Best Tools and Essentials for Hiking: Don’t Ignore These Three Essentials | Care Remote

Best Tools and Essentials for Hiking: Don’t Ignore These Three Essentials


In wildness is the preservation of the world – naturalist Henry David Thoreau 

On hikes and treks, preparing for what may lie ahead is as important as having your wits about you. 

Say you’re on an exploration and you encounter rugged terrain on which one wrong step can be pretty dangerous. Or you’re enjoying a serene hike in a winter month but the weather takes a turn for the worse and your toes start feeling painfully cold. 

You can be proactive about staying comfortable and not taking anything for granted. You can also react to sudden events and emerge unscathed when you’re out in the natural world. All you need are the best tools for hiking listed below. 

  • Navigation tools

  • If your hike takes you to remote areas, a topographic map is useful. It shows information about the terrain, roads, points of interest and distances. Learning to read a map properly is also a helpful skill when you’re looking for and trying to reach different places of interest in foreign countries. 

    Along with the map, a compass will help you identify the direction you should take to reach your destination. Using a compass involves knowing how the magnetic needle, and orienting lines and arrows work. 

    You can swap traditional maps with your smartphone, a handheld GPS device or a watch with built-in GPS. However, if they run of out battery or signal, old-school tools will come in handy. 

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  • Flashlight/Headlamp 

  • A flashlight is necessary for night trails or when you’re lost and find yourself in a ‘survival’ situation. You can rig it to your hip or use strap attachments to use it like a headlamp. So, a flashlight is a versatile tool, but for a hands-free experience, you may want to use a headlamp.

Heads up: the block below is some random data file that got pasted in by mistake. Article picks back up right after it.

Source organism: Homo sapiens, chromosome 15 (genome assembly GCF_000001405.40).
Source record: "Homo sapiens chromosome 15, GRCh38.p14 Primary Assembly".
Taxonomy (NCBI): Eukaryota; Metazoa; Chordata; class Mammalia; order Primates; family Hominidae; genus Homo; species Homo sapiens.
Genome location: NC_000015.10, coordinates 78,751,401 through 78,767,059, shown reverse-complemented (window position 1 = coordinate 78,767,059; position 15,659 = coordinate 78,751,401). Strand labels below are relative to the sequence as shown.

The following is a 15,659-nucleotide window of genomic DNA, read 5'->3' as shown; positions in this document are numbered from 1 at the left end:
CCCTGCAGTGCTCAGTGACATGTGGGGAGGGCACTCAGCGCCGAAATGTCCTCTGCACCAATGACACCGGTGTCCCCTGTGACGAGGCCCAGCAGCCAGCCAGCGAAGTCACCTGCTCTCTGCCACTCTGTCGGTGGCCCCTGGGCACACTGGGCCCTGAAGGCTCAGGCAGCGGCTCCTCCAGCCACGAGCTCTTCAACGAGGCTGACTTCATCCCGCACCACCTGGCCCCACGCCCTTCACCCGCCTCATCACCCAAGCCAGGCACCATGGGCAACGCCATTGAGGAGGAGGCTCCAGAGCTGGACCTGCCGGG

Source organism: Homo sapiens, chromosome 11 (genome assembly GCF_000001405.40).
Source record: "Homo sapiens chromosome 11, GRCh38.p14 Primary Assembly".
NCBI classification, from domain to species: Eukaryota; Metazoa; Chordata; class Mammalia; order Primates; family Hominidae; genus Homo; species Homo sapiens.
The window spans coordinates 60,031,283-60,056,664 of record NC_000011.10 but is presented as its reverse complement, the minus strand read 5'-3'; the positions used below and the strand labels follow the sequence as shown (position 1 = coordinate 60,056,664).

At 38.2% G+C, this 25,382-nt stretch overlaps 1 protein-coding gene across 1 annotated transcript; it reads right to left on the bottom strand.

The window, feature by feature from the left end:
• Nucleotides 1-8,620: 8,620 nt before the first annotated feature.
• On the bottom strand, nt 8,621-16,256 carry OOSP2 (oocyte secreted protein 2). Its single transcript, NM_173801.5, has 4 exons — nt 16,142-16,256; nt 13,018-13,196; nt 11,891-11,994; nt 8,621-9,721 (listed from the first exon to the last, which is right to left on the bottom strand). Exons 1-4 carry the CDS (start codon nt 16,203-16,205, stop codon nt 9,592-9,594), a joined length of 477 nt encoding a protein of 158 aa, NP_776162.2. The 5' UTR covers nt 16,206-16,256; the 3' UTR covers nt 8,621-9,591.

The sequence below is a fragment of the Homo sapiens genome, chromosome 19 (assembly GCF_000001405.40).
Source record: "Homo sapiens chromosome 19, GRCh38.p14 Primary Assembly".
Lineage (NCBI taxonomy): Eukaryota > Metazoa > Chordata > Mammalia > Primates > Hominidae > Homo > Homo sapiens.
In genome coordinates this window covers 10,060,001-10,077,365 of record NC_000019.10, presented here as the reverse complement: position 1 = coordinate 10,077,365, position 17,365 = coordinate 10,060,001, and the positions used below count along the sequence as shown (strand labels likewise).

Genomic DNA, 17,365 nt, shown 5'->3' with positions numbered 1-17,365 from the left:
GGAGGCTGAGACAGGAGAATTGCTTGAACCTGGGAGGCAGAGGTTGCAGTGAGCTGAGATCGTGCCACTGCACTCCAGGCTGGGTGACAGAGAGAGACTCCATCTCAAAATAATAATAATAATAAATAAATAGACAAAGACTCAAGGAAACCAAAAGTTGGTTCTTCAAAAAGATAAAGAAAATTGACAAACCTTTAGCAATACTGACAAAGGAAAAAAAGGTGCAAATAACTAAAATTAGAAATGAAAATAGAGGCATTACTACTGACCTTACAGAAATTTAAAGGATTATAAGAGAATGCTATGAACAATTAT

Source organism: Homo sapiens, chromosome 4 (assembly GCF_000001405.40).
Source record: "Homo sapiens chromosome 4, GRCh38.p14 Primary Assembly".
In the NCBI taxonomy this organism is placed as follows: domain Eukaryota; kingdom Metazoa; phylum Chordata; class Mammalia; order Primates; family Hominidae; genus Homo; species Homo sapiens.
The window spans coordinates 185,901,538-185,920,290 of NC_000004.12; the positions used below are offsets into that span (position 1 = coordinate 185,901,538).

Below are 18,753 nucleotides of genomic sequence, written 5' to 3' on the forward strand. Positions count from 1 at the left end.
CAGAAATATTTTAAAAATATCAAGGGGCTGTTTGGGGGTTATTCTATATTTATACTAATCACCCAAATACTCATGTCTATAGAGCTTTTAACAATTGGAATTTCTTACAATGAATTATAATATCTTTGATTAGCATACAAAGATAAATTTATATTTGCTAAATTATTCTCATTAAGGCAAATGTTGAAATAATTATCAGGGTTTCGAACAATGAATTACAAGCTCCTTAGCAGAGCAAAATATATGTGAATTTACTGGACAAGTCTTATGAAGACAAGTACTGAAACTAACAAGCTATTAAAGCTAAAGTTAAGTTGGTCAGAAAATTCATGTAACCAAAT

A headlamp is useful when you need to look at a map or administer first-aid. You can hold the headlamp in your hand if you so wish. It is also useful on those occasions when your flashlight falls out of your hands and goes rolling down a hill.

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  • A good pair of socks

  • Not being able to walk long distances or struggling on uphill climbs because your feet are sweaty and tired – or worse – your socks feel super sticky and uncomfortable, can suck the joy out of the hike. 

    What makes a great pair of hiking socks? A high level of breathability. Moisture management. Less friction. The right amount of compression that promotes blood circulation. 

    Our 3-in-1 proprietary socks tick all the right boxes. Additionally, they keep odor out and offer anti-bacterial protection. Have a look at the innovative socks here. 

    These hiking essentials deserve your focus, especially if you’re planning a long, night-time or otherwise extreme adventure out in the wild.